The Cabernet in Cabernet Sauvignon

Today’s Story: Alpha Omega

I talked about Alpha Omega’s origins in a prior post (A Napa Take On Chablis), though will reproduce it briefly here.

Alpha Omega is the creation of Robin and Michelle Baggett following their move to Napa Valley in 2006. Though Robin began his foray into wine much earlier, in 1988 as a grape grower and in 1998 by starting Tolosa Winery, Michelle worked in the design and development of hospitality brands before the couple culminated their pursuits into Alpha Omega.

The winery, as I mentioned before, is known for their red wines and particularly high-quality single vineyard Cabernet Sauvignon. However, we have a couple bottles of the Cabernet Franc, a limited bottling I can no longer find online, that I thought would be fun to review prior to reviewing one of their single vineyard Cabs. Cab Franc is probably known to most as a blending grape for Bordeaux wines, however they are becoming much easier to find as a standalone wine.

For those of you relatively new to wine, Cabernet Franc and Sauvignon Blanc are the two parents of Cabernet Sauvignon. The cross occurred during the mid-1600s in southwestern France.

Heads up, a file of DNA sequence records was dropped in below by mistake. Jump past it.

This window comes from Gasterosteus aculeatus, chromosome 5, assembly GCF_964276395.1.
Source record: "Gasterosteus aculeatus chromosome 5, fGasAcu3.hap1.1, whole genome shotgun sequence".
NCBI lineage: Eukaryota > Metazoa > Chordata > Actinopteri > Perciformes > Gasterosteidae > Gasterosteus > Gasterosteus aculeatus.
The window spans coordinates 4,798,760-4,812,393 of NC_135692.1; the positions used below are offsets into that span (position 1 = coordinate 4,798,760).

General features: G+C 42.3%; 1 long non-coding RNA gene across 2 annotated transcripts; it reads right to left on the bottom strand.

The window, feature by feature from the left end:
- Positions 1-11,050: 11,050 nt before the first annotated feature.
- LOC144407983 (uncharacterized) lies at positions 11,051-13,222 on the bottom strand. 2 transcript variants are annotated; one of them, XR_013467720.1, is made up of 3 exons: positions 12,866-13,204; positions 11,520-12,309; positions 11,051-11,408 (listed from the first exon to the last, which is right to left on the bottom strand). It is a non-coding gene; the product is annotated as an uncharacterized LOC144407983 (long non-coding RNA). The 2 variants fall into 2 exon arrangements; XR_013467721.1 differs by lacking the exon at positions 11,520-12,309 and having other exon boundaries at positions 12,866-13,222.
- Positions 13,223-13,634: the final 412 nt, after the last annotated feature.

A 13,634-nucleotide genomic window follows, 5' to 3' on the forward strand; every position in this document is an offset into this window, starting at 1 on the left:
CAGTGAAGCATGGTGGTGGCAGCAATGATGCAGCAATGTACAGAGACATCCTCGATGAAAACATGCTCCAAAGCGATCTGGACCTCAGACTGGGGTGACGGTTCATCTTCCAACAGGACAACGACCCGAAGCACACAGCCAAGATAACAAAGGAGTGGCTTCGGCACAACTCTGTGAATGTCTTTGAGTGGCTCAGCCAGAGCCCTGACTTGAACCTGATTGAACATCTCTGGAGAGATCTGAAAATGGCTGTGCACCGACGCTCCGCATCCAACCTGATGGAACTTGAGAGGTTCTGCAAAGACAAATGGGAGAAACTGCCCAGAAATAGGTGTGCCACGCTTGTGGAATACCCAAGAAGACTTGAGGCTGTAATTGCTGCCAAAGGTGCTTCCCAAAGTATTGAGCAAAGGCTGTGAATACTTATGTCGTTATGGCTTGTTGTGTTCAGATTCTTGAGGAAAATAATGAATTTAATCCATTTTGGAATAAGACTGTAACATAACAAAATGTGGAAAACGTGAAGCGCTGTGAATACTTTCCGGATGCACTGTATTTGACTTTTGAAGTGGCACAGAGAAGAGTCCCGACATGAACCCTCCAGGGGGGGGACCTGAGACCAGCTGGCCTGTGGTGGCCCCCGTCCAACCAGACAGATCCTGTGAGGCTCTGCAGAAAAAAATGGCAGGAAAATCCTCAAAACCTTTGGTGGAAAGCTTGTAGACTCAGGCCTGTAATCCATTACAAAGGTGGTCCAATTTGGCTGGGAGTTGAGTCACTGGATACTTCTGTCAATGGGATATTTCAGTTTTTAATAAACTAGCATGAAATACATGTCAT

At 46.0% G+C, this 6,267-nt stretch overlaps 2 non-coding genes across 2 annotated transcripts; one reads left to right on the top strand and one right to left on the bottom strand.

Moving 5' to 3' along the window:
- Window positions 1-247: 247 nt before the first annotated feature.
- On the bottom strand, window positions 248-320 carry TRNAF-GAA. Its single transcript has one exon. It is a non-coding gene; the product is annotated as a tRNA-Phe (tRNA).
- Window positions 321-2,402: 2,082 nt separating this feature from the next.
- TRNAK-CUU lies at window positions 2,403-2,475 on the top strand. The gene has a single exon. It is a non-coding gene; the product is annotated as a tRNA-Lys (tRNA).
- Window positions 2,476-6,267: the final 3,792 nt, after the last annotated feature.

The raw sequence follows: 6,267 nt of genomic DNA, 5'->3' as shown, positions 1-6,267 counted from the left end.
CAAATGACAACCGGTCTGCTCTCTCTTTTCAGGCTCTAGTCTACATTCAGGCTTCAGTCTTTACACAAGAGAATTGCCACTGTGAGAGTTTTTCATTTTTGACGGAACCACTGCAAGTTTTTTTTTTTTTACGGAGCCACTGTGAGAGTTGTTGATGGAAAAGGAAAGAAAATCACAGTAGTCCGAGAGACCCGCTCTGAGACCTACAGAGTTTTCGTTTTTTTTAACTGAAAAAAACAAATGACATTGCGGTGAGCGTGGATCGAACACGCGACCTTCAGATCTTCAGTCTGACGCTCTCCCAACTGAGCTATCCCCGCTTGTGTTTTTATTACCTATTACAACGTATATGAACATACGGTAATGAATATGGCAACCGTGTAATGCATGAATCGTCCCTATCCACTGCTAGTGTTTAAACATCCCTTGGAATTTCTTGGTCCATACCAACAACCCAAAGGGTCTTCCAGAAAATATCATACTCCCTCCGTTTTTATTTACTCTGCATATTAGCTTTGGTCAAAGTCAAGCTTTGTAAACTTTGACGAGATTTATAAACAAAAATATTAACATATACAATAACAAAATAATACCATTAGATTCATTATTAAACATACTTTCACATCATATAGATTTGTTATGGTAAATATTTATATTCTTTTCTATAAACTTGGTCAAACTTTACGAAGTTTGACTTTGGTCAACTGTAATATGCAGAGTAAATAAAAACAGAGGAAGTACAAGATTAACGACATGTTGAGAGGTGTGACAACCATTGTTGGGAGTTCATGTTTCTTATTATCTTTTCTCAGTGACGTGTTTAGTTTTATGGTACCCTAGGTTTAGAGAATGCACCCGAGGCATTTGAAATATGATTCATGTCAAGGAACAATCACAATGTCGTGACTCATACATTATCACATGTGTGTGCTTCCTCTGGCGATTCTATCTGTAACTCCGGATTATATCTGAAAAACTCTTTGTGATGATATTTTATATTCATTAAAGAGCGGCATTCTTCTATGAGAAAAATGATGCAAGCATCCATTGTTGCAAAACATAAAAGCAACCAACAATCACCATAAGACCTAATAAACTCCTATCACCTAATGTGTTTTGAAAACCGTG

Today’s Wine: 2016 Cabernet Franc

100% Cabernet Franc; 15.5% ABV

This is a cool offering from Alpha Omega, as I did not know they released a Cabernet Franc specific wine. That being said, this does appear to be a limited release available to mailing list members since I cannot find anymore on their website or stores online.

In color, the wine is medium purple with pale purple/ruby variation toward the edges of the glass. I double decanted this bottle so it would be ready for dinner, and with the accelerated air it opened up nicely. On the nose, we have aromas of blackberry, blueberry, plum, lilac, leather, sweet tobacco, and oak. There is a slight hint of alcohol on the nose as well, likely due to its relatively high ABV. Once in the mouth, flavors on the palate include blackcurrant, blueberry jam, loamy earth, tobacco leaf, and black pepper. This medium-bodied red has medium (+) acidity, medium (+) tannins, and a long, dark-fruit-forward finish.

Price: $100. Given similar-priced, high-quality Cab Franc I’ve tried, I think this is worth the tag if you’re used to paying around $100 for your wine. Nonetheless, I recently tried some outstanding Cab Franc from Tuscany and Michigan for about 1/3 the price and I think you’d be well served trying more Cab Franc from these regions or Chile and Argentina. Pair this with beef, duck, or pork (we had it with bbq pork sandwiches).

Note:

If you would like to try some French Cab Franc, keep an eye out for some Chinon!

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